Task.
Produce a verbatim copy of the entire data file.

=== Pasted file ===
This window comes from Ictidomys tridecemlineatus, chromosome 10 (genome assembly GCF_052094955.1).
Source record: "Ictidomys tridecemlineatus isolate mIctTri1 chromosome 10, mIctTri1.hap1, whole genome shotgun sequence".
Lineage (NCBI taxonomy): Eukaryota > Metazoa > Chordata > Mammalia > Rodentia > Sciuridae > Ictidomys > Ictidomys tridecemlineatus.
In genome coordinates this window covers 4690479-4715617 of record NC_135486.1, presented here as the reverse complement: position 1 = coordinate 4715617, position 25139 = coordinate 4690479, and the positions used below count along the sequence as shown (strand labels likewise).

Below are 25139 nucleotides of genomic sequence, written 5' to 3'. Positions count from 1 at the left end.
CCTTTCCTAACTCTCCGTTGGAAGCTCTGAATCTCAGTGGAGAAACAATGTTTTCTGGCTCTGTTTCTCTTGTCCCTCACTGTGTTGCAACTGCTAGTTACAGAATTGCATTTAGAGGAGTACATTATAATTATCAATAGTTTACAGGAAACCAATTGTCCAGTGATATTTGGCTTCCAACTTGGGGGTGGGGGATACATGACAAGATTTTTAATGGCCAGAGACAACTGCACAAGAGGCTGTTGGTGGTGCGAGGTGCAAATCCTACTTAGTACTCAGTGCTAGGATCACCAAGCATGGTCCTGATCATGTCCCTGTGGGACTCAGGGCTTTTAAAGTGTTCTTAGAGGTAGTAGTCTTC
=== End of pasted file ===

This window comes from Ictidomys tridecemlineatus, chromosome 10 (genome assembly GCF_052094955.1).
Source record: "Ictidomys tridecemlineatus isolate mIctTri1 chromosome 10, mIctTri1.hap1, whole genome shotgun sequence".
Lineage (NCBI taxonomy): Eukaryota > Metazoa > Chordata > Mammalia > Rodentia > Sciuridae > Ictidomys > Ictidomys tridecemlineatus.
In genome coordinates this window covers 4690479-4715617 of record NC_135486.1, presented here as the reverse complement: position 1 = coordinate 4715617, position 25139 = coordinate 4690479, and the positions used below count along the sequence as shown (strand labels likewise).

Below are 25139 nucleotides of genomic sequence, written 5' to 3'. Positions count from 1 at the left end.
CCTTTCCTAACTCTCCGTTGGAAGCTCTGAATCTCAGTGGAGAAACAATGTTTTCTGGCTCTGTTTCTCTTGTCCCTCACTGTGTTGCAACTGCTAGTTACAGAATTGCATTTAGAGGAGTACATTATAATTATCAATAGTTTACAGGAAACCAATTGTCCAGTGATATTTGGCTTCCAACTTGGGGGTGGGGGATACATGACAAGATTTTTAATGGCCAGAGACAACTGCACAAGAGGCTGTTGGTGGTGCGAGGTGCAAATCCTACTTAGTACTCAGTGCTAGGATCACCAAGCATGGTCCTGATCATGTCCCTGTGGGACTCAGGGCTTTTAAAGTGTTCTTAGAGGTAGTAGTCTTC